Crosby and KWB offer adjustable slings and have different adjustment components:
      • Crosby Eliminator®
      • KWB Grab Hooks


    3. Choose Your Leg Option

    There are four chain sling leg options to choose from:

    • Single-Leg
      Single-Leg chains are extremely versatile since they can be used for load securing and pulling. These slings should be used with vertical hitches and have a 90 degree angle when in use.

    • Double-Leg
      Our two-leg slings are ideal to maintain balanced while lifting materials. These slings are used at a 60, 45, or 30-degree angle of lift. Chain capacity will vary by angle of the lift and by chain size.

    • Triple-Leg
      Similarly to above, the triple-leg sling keeps balance and also uses the same hitch degrees as the double-leg sling.

    • Quad-Leg
      Also known as a 4-leg chain sling or a 4-leg bridle sling, the quad-leg offers the maximum number of chain lengths available on one chain sling assembly. These use the same 60, 45, and 30-degree lift angles as the triple- and double-leg slings.

    4. Choose Your Chain Length

    U.S. Cargo Control offers different chain lengths for both our standard and adjustable slings. A chain sling’s length measures from the load-bearing point on the sling’s master link to the load-bearing point on the opposite end when pulled taut.

    Our standard slings will have more length options to choose from compared to our adjustable slings. Lengths range from 3’ to 20’ long.

    Adjustable slings have four length options to choose from, regardless of which brand you buy: 5 feet, 10 feet, 15 feet, and 20 feet. These chains adjust to whichever length you need using the shortening components.



    5. Choose Your Chain Diameter

    Our chains come with different thickness measurements, or diameters. The thicker the diameter of the chain link is, the stronger the sling and the higher the working load limit will be. We offer the following diameters:

    • 9/32”
    • 5/16”
    • 3/8”
    • 1/2”
    • 5/8”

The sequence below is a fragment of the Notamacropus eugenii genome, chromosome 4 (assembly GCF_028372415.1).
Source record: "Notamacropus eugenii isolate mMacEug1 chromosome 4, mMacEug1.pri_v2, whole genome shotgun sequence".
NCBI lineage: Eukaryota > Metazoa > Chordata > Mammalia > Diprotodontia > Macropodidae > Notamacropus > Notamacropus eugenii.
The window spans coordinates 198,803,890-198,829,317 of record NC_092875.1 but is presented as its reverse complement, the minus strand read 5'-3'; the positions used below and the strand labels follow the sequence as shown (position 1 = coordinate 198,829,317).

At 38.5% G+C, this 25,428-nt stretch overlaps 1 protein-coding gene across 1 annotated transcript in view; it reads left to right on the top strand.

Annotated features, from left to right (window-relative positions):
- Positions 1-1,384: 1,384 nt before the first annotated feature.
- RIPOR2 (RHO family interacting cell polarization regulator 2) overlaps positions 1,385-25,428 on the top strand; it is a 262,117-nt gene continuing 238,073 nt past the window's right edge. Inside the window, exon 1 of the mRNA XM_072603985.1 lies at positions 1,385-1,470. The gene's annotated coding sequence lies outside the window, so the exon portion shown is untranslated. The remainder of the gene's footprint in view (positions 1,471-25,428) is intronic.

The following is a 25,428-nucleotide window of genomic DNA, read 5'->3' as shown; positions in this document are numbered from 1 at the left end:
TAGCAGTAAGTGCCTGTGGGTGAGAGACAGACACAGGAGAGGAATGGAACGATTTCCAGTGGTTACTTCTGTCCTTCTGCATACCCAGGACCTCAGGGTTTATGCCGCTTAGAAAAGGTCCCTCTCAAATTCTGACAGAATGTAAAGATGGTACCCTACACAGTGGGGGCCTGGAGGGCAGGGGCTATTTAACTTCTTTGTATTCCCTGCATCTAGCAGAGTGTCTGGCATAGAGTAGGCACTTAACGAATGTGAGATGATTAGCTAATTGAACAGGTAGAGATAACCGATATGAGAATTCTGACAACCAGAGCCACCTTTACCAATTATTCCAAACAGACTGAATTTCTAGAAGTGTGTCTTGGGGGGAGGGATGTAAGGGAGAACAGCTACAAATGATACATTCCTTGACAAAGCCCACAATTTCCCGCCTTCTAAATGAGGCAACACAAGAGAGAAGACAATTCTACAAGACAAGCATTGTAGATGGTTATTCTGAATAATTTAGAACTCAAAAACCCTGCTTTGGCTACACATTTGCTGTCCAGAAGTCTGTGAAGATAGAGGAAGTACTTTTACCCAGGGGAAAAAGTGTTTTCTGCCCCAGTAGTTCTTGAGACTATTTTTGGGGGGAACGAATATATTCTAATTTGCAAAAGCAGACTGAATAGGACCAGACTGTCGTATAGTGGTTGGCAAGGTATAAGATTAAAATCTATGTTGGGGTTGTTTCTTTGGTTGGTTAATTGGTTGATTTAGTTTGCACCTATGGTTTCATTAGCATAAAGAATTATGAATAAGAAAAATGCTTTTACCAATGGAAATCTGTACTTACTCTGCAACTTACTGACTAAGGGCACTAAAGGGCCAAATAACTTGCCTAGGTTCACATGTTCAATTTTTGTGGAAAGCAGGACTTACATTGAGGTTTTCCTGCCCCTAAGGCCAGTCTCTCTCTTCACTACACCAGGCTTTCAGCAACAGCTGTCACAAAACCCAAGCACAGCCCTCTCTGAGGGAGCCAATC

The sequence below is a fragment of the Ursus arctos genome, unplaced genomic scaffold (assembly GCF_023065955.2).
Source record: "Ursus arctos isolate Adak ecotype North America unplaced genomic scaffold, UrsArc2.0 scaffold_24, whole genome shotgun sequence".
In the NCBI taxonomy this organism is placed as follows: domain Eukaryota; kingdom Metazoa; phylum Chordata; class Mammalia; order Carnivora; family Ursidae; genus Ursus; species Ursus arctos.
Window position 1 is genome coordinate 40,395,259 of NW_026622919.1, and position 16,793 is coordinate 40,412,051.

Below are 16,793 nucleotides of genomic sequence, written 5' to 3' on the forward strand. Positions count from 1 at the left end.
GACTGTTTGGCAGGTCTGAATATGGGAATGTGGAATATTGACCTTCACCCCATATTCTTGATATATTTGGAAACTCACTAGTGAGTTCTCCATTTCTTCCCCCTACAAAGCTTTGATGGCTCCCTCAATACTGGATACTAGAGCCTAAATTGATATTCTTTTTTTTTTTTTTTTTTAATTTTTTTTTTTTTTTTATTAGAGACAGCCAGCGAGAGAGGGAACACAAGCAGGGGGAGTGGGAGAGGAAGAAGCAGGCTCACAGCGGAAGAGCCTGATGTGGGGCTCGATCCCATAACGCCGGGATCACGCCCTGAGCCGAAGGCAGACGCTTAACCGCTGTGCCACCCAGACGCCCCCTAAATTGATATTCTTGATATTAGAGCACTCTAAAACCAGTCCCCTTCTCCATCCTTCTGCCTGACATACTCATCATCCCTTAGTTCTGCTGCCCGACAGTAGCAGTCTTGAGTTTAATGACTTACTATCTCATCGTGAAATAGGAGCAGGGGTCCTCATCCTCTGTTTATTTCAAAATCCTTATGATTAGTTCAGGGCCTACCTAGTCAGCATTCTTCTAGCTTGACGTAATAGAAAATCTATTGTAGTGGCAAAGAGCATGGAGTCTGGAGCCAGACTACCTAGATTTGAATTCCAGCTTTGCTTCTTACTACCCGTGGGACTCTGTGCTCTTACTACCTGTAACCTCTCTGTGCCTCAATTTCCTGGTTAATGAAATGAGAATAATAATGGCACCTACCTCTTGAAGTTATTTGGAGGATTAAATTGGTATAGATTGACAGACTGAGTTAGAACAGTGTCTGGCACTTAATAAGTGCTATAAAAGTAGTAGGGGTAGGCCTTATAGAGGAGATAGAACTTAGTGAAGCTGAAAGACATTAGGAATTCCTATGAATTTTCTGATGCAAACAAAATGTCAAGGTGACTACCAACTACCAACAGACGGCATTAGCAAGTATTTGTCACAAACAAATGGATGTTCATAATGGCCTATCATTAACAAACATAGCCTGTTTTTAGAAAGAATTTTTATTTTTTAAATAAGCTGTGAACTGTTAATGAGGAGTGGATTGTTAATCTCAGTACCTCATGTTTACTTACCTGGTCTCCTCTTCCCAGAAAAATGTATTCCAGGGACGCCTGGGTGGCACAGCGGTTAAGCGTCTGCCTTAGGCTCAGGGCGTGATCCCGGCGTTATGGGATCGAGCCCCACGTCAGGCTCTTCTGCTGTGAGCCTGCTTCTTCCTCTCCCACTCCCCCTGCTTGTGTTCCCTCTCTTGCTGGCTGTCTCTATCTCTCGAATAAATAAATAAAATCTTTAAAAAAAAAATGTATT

• 3/4"

    NOTE: Not every sling will have every diameter offered.

    You’ll want to keep an eye out for chain wear the more you use slings. Even with proper care, chains will eventually begin to wear over time. Make sure you regularly inspect the links for minimum allowable thickness. Once it’s worn below this measurement, you should no longer use the chain.

    Our table guide below will help you determine what chain wear you should look for in these chains:

    6. Choose Your Hook

    You can choose which end fitting works best for you. We offer four kinds of end fittings used for different purposes:

    • (A) Sling Hook
      These large throat hooks are typically self-locking to avoid disconnecting.

    • (B) Grab Hook
      These have a small throat that attaches to the chain by slinging over the chain in-between links.

    • (C) Foundry Hook
      These are extra-large throat hooks used in unique situations that require a larger opening to manage loads.

    • (D) Self-Locking Hook
      These hooks pivot in the middle and lock under lifting pressure. They cannot be opened while lifted with your overhead lifting chains.

    • (E) Oblong Master Link
      These are generally located at the top of the sling to hook onto the lifting equipment.

    • (F) Adjustable Grab Hook
      These hooks attach to a chain link that is attached to the master link toward the top. They are found on KWB slings and help to adjust your chain to whatever length you need.



    Safety Tips for Chain Slings

    Here’s what you can do to make sure your chains look good and that you are using them properly:

    • Always use slings within posted working load limit
    • Distribute loads evenly (an unequal load on one leg can create a dangerous situation and damage the sling)
    • Avoid rapid or sudden stops, impacts, and lifts
    • Don’t allow a chain leg to be twisted or tied into a knot
    • Don’t use slings with damaged, defective, or worn chain
    • Protect sharp edges and corners accordingly with padding or protectors to keep chain from coming into contact
    • Inspect hooks
    • Load hooks should never be tipped or pointed
    • Clean chains prior to inspection (oil and dirt can hide chain damage)

    It’s always important to follow safety protocols when using these chains for lifting and rigging.

    If you have questions over our sling products, get in touch with one of our experts by calling 866-444-9990 or by emailing